Americans and Addictions
Nothing is more American than addictions. Think about it. If you've ever known an American or by chance are one, you may have noticed this. People are almost always addicted to something. Alcohol consumption in the USA rivals that of the Irish, not just because it makes us feel good, but because we are still bitter about the US Government making it illegal, or our parents and church youth leaders telling us it is a sin.
Those who aren't addicted to alcohol are addicted to coffee, evidenced by our prevalence of brown teeth. Ironically, alcoholics anonymous meetings serve coffee by the ton. They trade one beverage addiction for another that might affect your sleep in the opposite direction. The most ironic addiction is that of the coffee drinker who drinks decaf and is addicted to telling you he is addicted to nothing, and that he drinks decaf because he just likes coffee that much.
Addicted to Freedom, Drugs and Punishment
For a more controversial form of addiction, consider illegal drugs, also known as narcotics. Drug rates are higher in the United States than many other countries, and even those who have never tried an illicit drug are addicted to our drug problems by being addicted to being superior and belittling those who get addicted, placing them in prison at higher rates than any other country and at a higher cost to the public than the cost of drug treatment and rehabilitation. Hey, you voted for it.
Speaking of voting, no addiction is more American than the right to vote, and telling people that we or one of our relatives joined the military, say, in the early 2000s, roughly 213 years after the right to vote became a thing, so they could protect our right to vote by policing countries overseas for economic leverage. We're addicted to arguing about who to vote for, and who is completely correct and who else is completely incorrect. It's either the "Yes we can!" guy or the "No they won't" guy. One is going to take all of your guns away and the other is going to make sure every preschool teacher is packing heat. One is going to kill all the babies and the other is going to make you drink bleach to cure you from coronavirus.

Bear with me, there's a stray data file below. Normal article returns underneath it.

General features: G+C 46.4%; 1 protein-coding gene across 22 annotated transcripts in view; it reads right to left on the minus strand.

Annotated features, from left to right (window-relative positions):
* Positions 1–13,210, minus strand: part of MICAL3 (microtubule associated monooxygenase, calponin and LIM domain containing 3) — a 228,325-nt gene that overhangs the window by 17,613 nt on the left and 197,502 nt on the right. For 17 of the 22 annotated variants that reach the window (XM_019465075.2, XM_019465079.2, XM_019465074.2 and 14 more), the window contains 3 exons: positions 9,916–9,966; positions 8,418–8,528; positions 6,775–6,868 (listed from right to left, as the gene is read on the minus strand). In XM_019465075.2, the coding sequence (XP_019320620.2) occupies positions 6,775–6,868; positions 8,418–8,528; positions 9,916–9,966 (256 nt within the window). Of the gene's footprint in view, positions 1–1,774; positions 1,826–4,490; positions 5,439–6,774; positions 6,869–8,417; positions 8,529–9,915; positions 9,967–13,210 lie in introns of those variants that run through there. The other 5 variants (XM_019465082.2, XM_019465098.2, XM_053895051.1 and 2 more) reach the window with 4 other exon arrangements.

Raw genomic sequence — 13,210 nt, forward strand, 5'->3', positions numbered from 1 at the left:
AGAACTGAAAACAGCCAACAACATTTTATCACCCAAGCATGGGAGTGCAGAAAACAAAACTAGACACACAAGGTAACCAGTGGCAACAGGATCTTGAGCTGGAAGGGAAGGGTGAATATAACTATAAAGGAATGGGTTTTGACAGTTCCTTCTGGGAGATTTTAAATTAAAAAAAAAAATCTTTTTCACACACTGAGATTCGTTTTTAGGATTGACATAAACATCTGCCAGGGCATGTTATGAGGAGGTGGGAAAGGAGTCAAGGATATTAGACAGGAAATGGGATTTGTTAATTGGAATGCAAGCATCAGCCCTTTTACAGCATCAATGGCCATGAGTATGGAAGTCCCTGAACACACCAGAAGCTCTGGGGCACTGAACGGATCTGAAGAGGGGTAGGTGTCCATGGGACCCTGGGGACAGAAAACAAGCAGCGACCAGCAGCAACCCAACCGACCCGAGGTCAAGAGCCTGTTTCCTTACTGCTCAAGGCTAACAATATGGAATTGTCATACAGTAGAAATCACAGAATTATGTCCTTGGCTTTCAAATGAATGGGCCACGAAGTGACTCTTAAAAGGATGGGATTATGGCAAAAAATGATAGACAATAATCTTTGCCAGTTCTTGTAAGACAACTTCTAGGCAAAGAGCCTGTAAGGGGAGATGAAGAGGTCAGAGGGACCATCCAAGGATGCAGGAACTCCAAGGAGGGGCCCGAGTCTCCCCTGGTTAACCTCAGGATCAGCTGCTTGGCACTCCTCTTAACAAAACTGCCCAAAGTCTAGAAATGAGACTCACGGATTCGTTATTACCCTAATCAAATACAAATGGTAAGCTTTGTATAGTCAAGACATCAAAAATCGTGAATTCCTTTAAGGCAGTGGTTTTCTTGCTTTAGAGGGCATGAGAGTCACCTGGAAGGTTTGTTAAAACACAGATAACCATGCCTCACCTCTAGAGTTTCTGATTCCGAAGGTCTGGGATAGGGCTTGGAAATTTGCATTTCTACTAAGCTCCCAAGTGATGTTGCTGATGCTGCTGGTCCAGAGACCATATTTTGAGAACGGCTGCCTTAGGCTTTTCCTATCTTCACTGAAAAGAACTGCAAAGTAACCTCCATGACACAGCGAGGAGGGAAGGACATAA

The Greatest Addiction
For Americans, it is always binary thinking, with no in between and no room for discussion. If possible, we want to shut down new information and call anyone presenting it some kind of mean name to make sure we protect ourselves from hearing a new perspective. This brings me to the most wide spread addiction of them all. If we aren't at least addicted to having a piece of bread on both sides of our meat, or blaming the French for our very American fried starches, we are most definitely addicted to certainty.
The addiction to certainty is perhaps the reason why we vote the way we do. We have to be 100% for everything that someone stands for and be completely sure that all of their policies, their intentions and their oval office meetings with interns are completely and 100% righteous. At a minimum, they are definitely better than the other guy (which by the way could be a girl too!).
People enjoy being right, but mostly, hate being wrong.
When it comes to certainty, it's not so much the addiction to knowing something, but the addiction to the idea that there is something to be known, with no nuance or gray area. Of course philosophers and stoners argue all the time about whether truth can be absolute or not. The everyday Joe or Jane, on the other hand is more reckless about the notion of absolute truth. You've seen the type. They are those who assume there is such a thing "just because" and don't even take the time to examine their own foundation of knowledge. This is because finding out you are wrong is more deflating than not being right.
Certainty usually depends on matters of numeric value, like measuring the exact length of a hot dog. The problem is that the hot dog is made of compressed meat particles, and it may expand when cooked and further expand in your stomach. That expansion is not limited to the digestion process though. Everything in the Universe is constantly expanding, including your nutritious hotdog.
Truth Depends on Clarity
Truth does not exist if we don’t know what it means. Truth depends on clarity. Most of all it depends on us to work from the same understood definitions. In order to agree on what we mean by absolute truth, I'd like to unpack the concept a little.